Rolls seeks cold cash for hot new core
One of the biggest problems for those designing the next generation of unmanned combat air vehicles (UCAVs) is how to define, choose and incorporate a powerplant. Rolls-Royce believes it has the answer in a new type of engine system that has a much hotter core and provides not only power to the airframe, but also manages the entire power requirement of the UCAV. However, it doesn’t have the money for the program–at least, not yet.
“Future platforms have some real challenges: increased persistence, much greater electrical demand and thermal management,” said Graham Hopkins, director of engineering and technology for Rolls-Royce Defence Aerospace. Moreover, he noted, although the requirement for low-observability drives the size and shape of the vehicle, today’s military engines impose a practical limit on just how stealthy a UCAV can be.
The UCAV designers must ensure that the rotating parts of the engine are invisible to radar. This requires hiding the compressor face within an “obscuration inlet,” such as an S-curve. The exhaust must be similarly shielded and its infrared signature must also be reduced.
A single, Rolls-Royce Turbomeca Adour Mk951 powers both the Neuron and Taranis UCAV demonstrators that are now taking shape. This engine is an upgrade designed for the latest versions of the BAE Hawk jet trainer. However, inside a UCAV, the engine must cope with the airflow distortions mandated by stealth; presumably, the Mk951 has sufficient stall margin and surge limits to cope.
Rolls-Royce is a partner in the UK-only Taranis effort and therefore will gain practical experience of the interaction between powerplant and UCAV. As Hopkins already knows, in the arrow-shaped designs favored by stealth engineers, the inlet, engine and exhaust together define the minimum length of the vehicle, which in turn defines the wingspan and the cross section is essentially driven by the fan diameter, which is driven in turn by the bypass ratio required to provide cooling air to the exhaust.
If the engine core could run hotter, it could deliver the same thrust for a smaller size and could have a smaller fan–leading to a smaller air vehicle. Rolls-Royce has calculated that for every 100-degree Kelvin increase in the core, there could be a 10-percent reduction in the size of the platform. If the platform were 10 percent smaller, it would be 20 percent stealthier, according to Hopkins. Moreover, the “recuperator” that would be part of the engine design can improve specific fuel consumption by 15 percent and reduce exhaust temperature by 200 degrees K.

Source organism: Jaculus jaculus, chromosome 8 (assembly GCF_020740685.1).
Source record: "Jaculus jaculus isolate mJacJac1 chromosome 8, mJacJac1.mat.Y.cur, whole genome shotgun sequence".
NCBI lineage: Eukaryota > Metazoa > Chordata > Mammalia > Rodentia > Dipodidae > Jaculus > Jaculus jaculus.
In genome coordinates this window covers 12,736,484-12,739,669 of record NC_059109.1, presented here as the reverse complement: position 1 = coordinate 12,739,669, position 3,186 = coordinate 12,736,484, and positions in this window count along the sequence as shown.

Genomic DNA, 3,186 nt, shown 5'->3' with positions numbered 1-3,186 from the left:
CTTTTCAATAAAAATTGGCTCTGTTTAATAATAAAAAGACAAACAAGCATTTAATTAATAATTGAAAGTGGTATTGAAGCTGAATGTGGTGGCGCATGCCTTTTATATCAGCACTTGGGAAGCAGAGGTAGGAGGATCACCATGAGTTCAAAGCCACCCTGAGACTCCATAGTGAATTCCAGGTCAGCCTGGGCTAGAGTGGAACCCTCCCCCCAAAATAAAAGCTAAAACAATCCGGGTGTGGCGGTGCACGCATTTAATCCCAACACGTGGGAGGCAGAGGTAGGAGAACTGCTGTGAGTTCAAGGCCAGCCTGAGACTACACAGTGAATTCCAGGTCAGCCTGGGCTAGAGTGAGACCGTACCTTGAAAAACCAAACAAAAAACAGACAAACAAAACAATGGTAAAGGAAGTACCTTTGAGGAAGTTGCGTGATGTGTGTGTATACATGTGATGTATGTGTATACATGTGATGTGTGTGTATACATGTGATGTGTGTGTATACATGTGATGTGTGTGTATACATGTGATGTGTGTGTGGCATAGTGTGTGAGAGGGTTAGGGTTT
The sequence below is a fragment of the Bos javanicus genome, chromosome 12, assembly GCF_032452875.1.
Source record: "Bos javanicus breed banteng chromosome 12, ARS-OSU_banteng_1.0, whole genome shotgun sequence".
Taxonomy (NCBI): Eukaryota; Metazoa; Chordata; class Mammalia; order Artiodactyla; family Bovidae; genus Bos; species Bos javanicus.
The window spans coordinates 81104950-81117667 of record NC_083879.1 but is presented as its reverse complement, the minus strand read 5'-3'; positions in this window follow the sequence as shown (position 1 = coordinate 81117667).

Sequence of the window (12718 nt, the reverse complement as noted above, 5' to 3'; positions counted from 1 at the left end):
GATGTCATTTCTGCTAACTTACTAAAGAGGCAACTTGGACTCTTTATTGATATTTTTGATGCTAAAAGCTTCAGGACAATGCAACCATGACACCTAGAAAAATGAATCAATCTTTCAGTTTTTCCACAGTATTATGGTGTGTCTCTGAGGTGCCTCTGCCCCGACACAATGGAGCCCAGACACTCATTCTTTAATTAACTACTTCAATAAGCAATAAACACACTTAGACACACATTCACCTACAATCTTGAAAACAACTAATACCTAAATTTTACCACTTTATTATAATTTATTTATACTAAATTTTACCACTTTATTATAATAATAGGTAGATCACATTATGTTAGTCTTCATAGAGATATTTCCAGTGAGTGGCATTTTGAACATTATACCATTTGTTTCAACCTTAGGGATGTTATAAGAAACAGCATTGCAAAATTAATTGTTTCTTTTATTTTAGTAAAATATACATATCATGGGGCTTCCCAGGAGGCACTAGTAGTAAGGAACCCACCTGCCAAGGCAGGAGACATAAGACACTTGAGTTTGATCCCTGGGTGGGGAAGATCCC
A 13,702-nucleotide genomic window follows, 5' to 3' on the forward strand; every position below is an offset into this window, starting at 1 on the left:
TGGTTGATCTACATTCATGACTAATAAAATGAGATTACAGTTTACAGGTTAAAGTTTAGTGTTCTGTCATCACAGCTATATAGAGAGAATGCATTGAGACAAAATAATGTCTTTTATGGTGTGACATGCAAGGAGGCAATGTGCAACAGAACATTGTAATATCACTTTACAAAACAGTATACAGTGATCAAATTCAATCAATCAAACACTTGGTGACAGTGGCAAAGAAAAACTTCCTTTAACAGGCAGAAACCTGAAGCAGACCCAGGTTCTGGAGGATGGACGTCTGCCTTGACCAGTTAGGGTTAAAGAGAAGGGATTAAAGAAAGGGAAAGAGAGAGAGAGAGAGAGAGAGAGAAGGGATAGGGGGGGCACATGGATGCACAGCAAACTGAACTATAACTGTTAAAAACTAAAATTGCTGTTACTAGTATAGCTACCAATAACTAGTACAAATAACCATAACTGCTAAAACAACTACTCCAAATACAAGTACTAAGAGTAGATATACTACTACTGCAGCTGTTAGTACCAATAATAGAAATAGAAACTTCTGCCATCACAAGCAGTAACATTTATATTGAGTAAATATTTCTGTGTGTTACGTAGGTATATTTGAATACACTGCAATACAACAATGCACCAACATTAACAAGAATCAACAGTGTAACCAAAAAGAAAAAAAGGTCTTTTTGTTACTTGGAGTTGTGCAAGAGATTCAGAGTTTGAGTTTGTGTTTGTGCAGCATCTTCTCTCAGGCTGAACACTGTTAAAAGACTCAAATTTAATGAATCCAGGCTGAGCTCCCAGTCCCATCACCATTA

Integrated Power System
Engineers would design such an engine as an integrated power system (IPS), said Hopkins. Today’s engine accessory gearboxes can’t cope with the amount of power that a production UCAV would require, he said. For instance, phased-array radars need short bursts of high power. An IPS could be designed with intelligent controls that could, for instance, divert power from the UCAV’s actuators when the radar needs it to illuminate targets. The generators would be mounted directly on the engine shaft, perhaps on the high-pressure as well as the low-pressure spools.
An IPS might also play a role in “active” thermal management on board a UCAV.
“Using fuel to absorb heat may not be enough in the future,” Hopkins noted. An IPS could also be designed so that the bypass duct is part of the aircraft’s structure.
Because of the potential for improved specific fuel consumption and cooler exhausts, Rolls-Royce is doing some work on hotter cores, with funding by the UK government under the environmentally friendly engine (EFE) program. The UK Ministry of Defence (MoD) has put only a small amount into the EFE and needs to spend more on high-temperature technology, according to Hopkins. The MoD’s official Defence Industrial Strategy states that it will “continue to invest in propulsion technology where this shows potential application to our future needs.”
The problem for Rolls-Royce is that the MoD has not yet decided whether it really will need UCAVs in the future. That, after all, is the purpose of the Taranis demonstrator program.